Morgan Read-Davidson | Chapman University
As the director of both the creative writing and rhetoric and composition programs at Chapman University, a mid-sized private university serving 150+ majors as well as 1000+ general education students, it has now become a common and expected occurrence to have both students and contingent faculty come to my office expressing anxiety over course content. While the larger conversation about difficult content and trigger warnings is not new, the sudden need for urgently scheduled meetings with me did not begin until the COVID-19 Pandemic and our move to remote instruction. This seems to coincide with the increase of online and social media interaction during the Pandemic, where the use of Trigger Warnings (TWs) and Content Warnings (CWs) on social media, particularly on Twitter, Instagram, and TikTok, have made the conversation far more visible. After returning to normal in-class instruction, the concerns about TWs and CWs—and the in-person meetings with me as program administrator—continued, ranging from faculty fears of censorship to student complaints of offensive or triggering material.
On the one hand, I understand the faculty fear that censorship becomes a slippery slope, wherein attempting to “shield students from words, ideas, and people that might cause them emotional discomfort,” rather than encouraging them to confront those factors to understand why they cause discomfort, may undermine the shared goal of developing solutions to the larger societal problems the triggering content represents (Lukianoff and Haidt). Certainly there are plenty of anecdotes of students who don’t want to read or watch material that challenges, subverts, or offends their current world view and values. The book banning events in Florida and other conservative states are striking examples, but so are left-leaning censorship of racial and patriarchal texts, even when taught in critical contexts. On the other hand, it is important to acknowledge the real effect of content commonly associated with triggers of psychological trauma—sexual assault, homophobia, transphobia, war, bullying, suicide, and self-harm—where reading, viewing and even discussing representations of such events can trigger memories, emotions, or flashbacks that result in panic attacks or other forms of PTSD (Klieber 3).
For many faculty, the request for trigger or content warnings appears as an imposition of academic freedom. Rather than establish a context for why certain discomforting content is necessary to study, they dig in their heels and repeat the “coddling” argument of Lukianoff and Haidt: in other words, that this generation of students have been shielded from tough subjects, leading to a hyperfragility inhibiting the pursuit of knowledge (Klieber 4). Reading about the history of sundowner towns and white supremacy should make white students uncomfortable, and most reasonable people would agree that protecting them from that discomfort undermines efforts of cultural progress. But BIPOC students, who make up 40% of my institution, may also feel distress as memories of their own repression surface through the representation of racist acts. Similarly, texts and content shedding light on systemic ableist biases in society may still cause emotional pain and distress to students in the disability community. So while we don’t want to shy away from distressing content necessary to confront societal problems, considering the effect on students in the communities represented by that content should not be seen as a censoring imposition but part of a student-centered pedagogy of active learning. This is what has driven my approach as a teacher and that personal experience in turn informs my approach in advising faculty as a program administrator.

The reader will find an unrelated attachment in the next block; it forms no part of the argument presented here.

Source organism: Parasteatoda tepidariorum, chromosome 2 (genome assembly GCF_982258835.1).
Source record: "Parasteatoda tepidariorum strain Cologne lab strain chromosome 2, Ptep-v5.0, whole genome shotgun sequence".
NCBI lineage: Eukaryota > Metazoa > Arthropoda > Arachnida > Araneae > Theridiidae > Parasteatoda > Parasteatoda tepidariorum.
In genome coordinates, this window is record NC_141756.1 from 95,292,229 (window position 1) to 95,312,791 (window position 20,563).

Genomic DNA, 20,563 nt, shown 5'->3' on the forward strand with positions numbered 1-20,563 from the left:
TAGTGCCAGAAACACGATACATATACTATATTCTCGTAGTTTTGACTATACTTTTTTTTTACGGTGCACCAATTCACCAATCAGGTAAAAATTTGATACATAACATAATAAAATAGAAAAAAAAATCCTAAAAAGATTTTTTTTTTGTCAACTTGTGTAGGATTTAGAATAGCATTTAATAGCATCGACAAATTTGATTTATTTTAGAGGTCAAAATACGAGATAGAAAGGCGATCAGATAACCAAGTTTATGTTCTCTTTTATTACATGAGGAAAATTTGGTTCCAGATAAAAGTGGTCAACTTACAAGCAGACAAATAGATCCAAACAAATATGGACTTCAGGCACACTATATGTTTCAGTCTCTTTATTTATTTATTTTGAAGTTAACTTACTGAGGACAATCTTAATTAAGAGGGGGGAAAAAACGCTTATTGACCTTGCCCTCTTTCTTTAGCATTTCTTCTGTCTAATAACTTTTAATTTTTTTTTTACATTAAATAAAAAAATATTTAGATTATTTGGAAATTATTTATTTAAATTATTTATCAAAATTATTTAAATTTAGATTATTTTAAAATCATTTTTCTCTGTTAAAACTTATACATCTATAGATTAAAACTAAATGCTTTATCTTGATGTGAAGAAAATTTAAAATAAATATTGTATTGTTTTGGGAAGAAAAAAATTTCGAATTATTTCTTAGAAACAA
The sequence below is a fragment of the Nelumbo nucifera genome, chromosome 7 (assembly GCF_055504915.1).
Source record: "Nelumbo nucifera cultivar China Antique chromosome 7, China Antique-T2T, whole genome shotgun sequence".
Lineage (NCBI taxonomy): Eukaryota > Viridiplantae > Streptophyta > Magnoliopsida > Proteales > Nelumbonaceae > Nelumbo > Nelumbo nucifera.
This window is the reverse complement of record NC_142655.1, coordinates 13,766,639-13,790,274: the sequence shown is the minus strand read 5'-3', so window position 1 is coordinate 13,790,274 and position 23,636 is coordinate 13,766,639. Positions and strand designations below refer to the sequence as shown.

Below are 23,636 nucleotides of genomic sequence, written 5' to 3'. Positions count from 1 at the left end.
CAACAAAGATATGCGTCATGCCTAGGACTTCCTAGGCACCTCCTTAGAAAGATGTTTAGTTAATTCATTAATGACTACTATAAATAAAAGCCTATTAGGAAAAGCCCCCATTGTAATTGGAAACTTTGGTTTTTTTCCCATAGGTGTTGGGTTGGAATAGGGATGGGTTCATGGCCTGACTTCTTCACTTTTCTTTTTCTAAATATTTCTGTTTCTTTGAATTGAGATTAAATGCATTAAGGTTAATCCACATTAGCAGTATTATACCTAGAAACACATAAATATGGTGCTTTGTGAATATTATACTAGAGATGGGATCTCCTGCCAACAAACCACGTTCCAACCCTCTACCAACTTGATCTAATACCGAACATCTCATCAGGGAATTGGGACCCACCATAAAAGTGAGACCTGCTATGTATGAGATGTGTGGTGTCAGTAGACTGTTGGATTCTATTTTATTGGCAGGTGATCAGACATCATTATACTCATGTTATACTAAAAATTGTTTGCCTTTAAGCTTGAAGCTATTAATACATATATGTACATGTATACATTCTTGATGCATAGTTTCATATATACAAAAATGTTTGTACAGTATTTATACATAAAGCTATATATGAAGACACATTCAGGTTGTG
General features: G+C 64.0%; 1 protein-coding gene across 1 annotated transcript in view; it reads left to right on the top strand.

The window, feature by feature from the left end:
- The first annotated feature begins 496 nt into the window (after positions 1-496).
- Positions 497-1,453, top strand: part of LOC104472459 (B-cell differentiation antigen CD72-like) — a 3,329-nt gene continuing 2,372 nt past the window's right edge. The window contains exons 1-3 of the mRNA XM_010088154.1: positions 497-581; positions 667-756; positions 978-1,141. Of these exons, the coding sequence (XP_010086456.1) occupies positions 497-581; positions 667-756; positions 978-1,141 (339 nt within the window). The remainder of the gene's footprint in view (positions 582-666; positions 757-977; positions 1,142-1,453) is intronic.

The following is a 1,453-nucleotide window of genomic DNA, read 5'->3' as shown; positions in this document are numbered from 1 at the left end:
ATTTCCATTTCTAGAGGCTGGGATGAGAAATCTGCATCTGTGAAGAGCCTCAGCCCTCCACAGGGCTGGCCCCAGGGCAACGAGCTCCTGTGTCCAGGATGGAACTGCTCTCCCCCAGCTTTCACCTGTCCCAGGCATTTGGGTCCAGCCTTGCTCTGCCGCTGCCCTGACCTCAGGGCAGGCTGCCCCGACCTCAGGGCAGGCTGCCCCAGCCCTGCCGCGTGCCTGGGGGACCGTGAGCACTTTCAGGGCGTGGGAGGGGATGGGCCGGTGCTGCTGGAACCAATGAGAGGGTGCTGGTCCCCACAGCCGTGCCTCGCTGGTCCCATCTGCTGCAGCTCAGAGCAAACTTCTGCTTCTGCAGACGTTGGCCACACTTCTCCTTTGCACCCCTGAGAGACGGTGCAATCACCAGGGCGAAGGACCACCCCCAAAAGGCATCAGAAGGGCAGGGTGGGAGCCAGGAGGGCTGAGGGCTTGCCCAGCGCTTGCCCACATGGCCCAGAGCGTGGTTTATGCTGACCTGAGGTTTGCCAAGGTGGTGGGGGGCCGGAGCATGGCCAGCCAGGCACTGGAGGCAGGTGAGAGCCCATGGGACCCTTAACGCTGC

As the University of Michigan guide effectively puts it, TW and CW notices provide individuals with Post Traumatic Stress Disorder (PTSD) and other anxiety disorders “the forewarning necessary for them to make use of [coping] strategies that will decrease the harmfulness of encountering triggering material.” That’s not censorship, that’s empathy. When I first started as a WPA, the topic of trigger warnings came up in a pre-semester program meeting, and I distributed this guide for its helpful definitions and suggestions. Recently, however, I’ve focused on a particularly important section: